OTTAWA (BLOOMBERG) - Canada's economy expanded more than forecast in October, easing worries of a sharp slowdown amid a second wave of coronavirus.
Gross domestic product grew 0.4 per cent in October from a month earlier, Statistics Canada said on Wednesday (Dec 23) in Ottawa.
Economists were expecting 0.3 per cent growth, according to the median forecast in a Bloomberg survey.
The agency also released a preliminary estimate for November, which showed a 0.4 per cent expansion.
Canada's economy rebounded strongly in the third quarter, but a fresh surge of Covid-19 is hampering the near-term outlook, with new cases surpassing 6,600 a day on average - more than triple what was seen during the first wave in April and May.
While it was the sixth-straight monthly increase in GDP, the October reading marked a slowdown from September, and growth may weaken further in the months ahead.
"The economy continued to recover at a decent pace in October and November despite the various restrictions imposed on high-risk services, but the lockdowns coming into effect in Ontario and Quebec mean GDP is set to drop back in December and January," Mr Stephen Brown, economist at Capital Economics, said in a report to investors.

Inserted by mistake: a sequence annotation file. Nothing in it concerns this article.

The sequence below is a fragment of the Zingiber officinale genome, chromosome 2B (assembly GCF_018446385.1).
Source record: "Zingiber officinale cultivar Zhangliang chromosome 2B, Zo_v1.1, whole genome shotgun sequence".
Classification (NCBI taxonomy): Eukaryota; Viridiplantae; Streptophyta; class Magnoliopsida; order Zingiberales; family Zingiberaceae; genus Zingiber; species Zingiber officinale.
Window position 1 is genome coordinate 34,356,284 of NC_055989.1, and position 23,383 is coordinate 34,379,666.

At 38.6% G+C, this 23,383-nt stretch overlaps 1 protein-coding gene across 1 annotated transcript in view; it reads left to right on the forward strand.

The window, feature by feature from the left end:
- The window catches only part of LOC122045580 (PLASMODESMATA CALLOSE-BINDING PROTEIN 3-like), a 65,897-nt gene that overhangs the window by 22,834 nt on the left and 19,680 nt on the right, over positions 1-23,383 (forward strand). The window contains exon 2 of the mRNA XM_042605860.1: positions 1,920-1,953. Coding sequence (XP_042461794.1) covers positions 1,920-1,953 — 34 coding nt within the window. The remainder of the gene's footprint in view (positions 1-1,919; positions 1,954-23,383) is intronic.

Goods producing sectors rose 0.1 per cent, while service producers advanced 0.5 per cent, Statistics Canada said.
The numbers suggest output in October was about 96 per cent of February levels. Of 20 industrial sectors overall, 16 expanded.
The largest contributors to the expansion were the public sector, as well as professional, scientific and technical services and finance and insurance.
The accommodation and food services industry fell for a second straight-month as rising virus cases prompted new closures.
Prime Minister Justin Trudeau's government is pushing to inoculate as many Canadians as possible before the end of the year, securing more than 400,000 early doses of two Covid-19 vaccines.
While economists see vaccine rollouts opening the door to a sharp rebound later in 2021, the country could yet be in for a couple of quarters of short-term pain.